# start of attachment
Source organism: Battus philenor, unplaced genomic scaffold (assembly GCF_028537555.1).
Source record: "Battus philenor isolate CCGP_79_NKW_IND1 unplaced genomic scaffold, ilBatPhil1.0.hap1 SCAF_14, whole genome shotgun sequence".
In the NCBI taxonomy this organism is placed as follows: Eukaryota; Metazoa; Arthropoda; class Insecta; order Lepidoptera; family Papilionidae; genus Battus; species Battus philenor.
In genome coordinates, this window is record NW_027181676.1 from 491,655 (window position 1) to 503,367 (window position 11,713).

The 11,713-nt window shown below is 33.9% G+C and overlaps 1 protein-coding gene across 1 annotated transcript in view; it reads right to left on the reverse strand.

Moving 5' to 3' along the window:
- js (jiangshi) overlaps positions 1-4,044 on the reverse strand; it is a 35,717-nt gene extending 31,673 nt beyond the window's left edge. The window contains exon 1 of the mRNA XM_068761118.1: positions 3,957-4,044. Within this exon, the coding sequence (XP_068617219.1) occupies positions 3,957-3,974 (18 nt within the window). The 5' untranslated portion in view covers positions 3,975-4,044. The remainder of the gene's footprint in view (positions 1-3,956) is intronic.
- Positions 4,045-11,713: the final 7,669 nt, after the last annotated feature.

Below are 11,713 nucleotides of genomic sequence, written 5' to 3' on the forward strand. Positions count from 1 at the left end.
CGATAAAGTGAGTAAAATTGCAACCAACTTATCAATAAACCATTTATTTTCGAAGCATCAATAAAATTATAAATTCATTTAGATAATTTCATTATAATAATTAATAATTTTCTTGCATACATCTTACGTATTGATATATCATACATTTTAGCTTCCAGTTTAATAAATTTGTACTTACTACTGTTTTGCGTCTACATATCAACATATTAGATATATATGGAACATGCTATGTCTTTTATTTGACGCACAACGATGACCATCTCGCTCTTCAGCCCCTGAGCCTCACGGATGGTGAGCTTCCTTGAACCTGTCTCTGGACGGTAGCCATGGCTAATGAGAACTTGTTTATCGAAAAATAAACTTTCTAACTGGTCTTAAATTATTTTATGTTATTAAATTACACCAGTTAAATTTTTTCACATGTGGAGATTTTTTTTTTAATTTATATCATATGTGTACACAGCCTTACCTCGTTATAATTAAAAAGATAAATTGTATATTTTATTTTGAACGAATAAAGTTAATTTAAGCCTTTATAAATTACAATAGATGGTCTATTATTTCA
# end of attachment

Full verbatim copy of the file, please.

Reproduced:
Source organism: Battus philenor, unplaced genomic scaffold (assembly GCF_028537555.1).
Source record: "Battus philenor isolate CCGP_79_NKW_IND1 unplaced genomic scaffold, ilBatPhil1.0.hap1 SCAF_14, whole genome shotgun sequence".
In the NCBI taxonomy this organism is placed as follows: Eukaryota; Metazoa; Arthropoda; class Insecta; order Lepidoptera; family Papilionidae; genus Battus; species Battus philenor.
In genome coordinates, this window is record NW_027181676.1 from 491,655 (window position 1) to 503,367 (window position 11,713).

The 11,713-nt window shown below is 33.9% G+C and overlaps 1 protein-coding gene across 1 annotated transcript in view; it reads right to left on the reverse strand.

Moving 5' to 3' along the window:
- js (jiangshi) overlaps positions 1-4,044 on the reverse strand; it is a 35,717-nt gene extending 31,673 nt beyond the window's left edge. The window contains exon 1 of the mRNA XM_068761118.1: positions 3,957-4,044. Within this exon, the coding sequence (XP_068617219.1) occupies positions 3,957-3,974 (18 nt within the window). The 5' untranslated portion in view covers positions 3,975-4,044. The remainder of the gene's footprint in view (positions 1-3,956) is intronic.
- Positions 4,045-11,713: the final 7,669 nt, after the last annotated feature.

Below are 11,713 nucleotides of genomic sequence, written 5' to 3' on the forward strand. Positions count from 1 at the left end.
CGATAAAGTGAGTAAAATTGCAACCAACTTATCAATAAACCATTTATTTTCGAAGCATCAATAAAATTATAAATTCATTTAGATAATTTCATTATAATAATTAATAATTTTCTTGCATACATCTTACGTATTGATATATCATACATTTTAGCTTCCAGTTTAATAAATTTGTACTTACTACTGTTTTGCGTCTACATATCAACATATTAGATATATATGGAACATGCTATGTCTTTTATTTGACGCACAACGATGACCATCTCGCTCTTCAGCCCCTGAGCCTCACGGATGGTGAGCTTCCTTGAACCTGTCTCTGGACGGTAGCCATGGCTAATGAGAACTTGTTTATCGAAAAATAAACTTTCTAACTGGTCTTAAATTATTTTATGTTATTAAATTACACCAGTTAAATTTTTTCACATGTGGAGATTTTTTTTTTAATTTATATCATATGTGTACACAGCCTTACCTCGTTATAATTAAAAAGATAAATTGTATATTTTATTTTGAACGAATAAAGTTAATTTAAGCCTTTATAAATTACAATAGATGGTCTATTATTTCA